I heard that as well & asked OS.. He does not recommend more than 3 cortisone shots in a yr & said affects cartilage making stringy if used too much.
This is only my 2nd shot in that knee in 2 years so I think we are being conservative in treatment .post #7557 of 109822/11/15 at 5:14ampost #7558 of 109822/11/15 at 1:51pm
When my OS checked my old knee for arthritis, he placed his hand on my knee cap whilst I was sitting on a bed and asked me to extend the knee a few times. I believe he was feeling for crepitus- which is a grating feeling indicating the smooth surfaces are shot.
I also read that with arthritis you often wake up stiff and sore and - in the early stages - that soreness gets better during the day.
I sometimes have the pain you are describing in my old repair. I do not believe it is arthritis but a symptom patella femoralpost #7559 of 109822/11/15 at 3:03pm
I use voltaren gel for my arthritis. It is a deep penetrating analgesic available by prescription. I also used it for relief for the rotator cuff surgery which also reveled some arthritis spurs.
Voltaren works really well for me.
Well, as to what it feels like, I can tell you I sure know when a storm is coming in. The arthritic areas ache but not just on the inside.
4 week since surgery checkup tomorrow. I HOPE the Ortho Dr. will get a lockable brace and give me some range of motion.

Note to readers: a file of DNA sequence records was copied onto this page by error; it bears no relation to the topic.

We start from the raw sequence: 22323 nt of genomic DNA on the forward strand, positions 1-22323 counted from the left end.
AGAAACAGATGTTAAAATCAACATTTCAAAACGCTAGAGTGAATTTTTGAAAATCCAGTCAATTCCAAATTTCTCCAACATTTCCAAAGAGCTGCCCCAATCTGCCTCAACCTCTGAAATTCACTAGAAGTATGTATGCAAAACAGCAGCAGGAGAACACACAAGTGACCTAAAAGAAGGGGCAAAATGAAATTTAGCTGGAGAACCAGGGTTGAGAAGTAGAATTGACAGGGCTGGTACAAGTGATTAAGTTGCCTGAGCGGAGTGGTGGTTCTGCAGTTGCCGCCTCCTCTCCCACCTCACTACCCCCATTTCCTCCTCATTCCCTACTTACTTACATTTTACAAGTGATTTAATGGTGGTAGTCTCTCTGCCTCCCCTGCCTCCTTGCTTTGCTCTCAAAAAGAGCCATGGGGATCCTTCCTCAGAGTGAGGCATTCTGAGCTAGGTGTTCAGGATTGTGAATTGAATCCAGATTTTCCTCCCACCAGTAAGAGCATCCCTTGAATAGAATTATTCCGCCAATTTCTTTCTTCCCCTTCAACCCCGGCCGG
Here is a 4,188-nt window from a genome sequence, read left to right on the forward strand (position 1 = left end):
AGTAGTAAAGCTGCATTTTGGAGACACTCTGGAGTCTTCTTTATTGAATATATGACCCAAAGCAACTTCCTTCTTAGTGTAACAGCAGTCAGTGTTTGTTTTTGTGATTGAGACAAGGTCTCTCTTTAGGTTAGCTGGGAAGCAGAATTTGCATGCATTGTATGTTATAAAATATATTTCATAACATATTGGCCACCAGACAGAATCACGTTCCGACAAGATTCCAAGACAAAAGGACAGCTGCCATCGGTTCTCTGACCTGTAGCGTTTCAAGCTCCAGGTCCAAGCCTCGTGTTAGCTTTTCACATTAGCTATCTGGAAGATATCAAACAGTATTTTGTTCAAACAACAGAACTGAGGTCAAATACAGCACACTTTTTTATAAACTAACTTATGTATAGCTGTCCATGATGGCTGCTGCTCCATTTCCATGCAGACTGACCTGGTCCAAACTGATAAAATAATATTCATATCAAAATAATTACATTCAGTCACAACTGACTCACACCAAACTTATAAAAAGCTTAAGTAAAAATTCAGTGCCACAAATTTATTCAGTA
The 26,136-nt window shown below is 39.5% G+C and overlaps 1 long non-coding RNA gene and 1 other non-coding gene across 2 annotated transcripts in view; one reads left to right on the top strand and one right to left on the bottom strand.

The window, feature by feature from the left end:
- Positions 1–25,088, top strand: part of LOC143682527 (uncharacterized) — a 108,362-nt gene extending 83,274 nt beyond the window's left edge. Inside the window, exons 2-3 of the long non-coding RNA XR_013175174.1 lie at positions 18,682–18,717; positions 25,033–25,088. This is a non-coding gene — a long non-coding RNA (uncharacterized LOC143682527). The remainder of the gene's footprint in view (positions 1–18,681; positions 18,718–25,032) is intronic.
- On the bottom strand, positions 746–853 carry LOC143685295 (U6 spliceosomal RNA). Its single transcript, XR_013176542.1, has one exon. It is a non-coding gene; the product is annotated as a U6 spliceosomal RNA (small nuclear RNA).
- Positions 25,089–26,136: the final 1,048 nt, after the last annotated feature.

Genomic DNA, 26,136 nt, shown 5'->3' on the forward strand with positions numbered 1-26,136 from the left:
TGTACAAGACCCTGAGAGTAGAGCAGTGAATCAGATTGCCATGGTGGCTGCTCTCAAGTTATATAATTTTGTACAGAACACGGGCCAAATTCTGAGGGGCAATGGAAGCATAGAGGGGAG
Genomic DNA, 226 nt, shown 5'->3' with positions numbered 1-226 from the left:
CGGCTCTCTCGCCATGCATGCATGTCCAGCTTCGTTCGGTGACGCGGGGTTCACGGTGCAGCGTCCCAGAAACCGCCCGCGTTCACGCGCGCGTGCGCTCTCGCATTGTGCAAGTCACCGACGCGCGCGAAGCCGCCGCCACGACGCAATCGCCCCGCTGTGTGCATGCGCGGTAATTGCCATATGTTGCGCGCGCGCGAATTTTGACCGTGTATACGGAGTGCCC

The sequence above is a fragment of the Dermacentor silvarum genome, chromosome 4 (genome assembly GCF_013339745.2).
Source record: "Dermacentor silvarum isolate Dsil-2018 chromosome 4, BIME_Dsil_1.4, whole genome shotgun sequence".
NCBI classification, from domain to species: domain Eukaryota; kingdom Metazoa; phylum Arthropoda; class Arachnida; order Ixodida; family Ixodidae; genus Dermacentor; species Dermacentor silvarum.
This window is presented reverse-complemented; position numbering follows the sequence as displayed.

At the PT, my range of motion has been about 35-40 degrees. I have no real pain in the knee except when they lift the leg while I am laid back, or when PT test ROM limits.
I think that is outstanding.
PT sees no real issues other than the knee is tight (expected) and the muscle is pretty well shrunk down. I am doing quad sets and standing and moving leg out to front, side and back.
7 weeks since injury.
4 weeks since surgerypost #7560 of 109822/11/15 at 3:17pm
My symptoms were aching around front inside of left knee (NOT the QTR right knee) even when I was walking. I work out 5-6 days a week using leg presses, hamstring strengthening, stationary biking & elliptical as well as bosu ball balance on each knee. And it was flaring up after this as well even with ice. Lingered for 1 month. Originally in July 2013 it was diagnosed as medial meniscus tear (minor & not recommended for repair) so I received a cortisone shot (Kenalog 1cc) at that time which settled down the inflammation. This time he said via x-ray yesterday that meniscus tear was usually more toward back of knee, hence the same shot 19 months later, again to settle it down. 1 day later all evidence of arthritis gone. If it stays away, I will not return to him.
Should last several months and will get me through 1 week of skiing in two weeks at Snowmass CO.
By the way, he says one can get up to 3 shots of cortisone per year before adverse effects occur---cartilage fraying.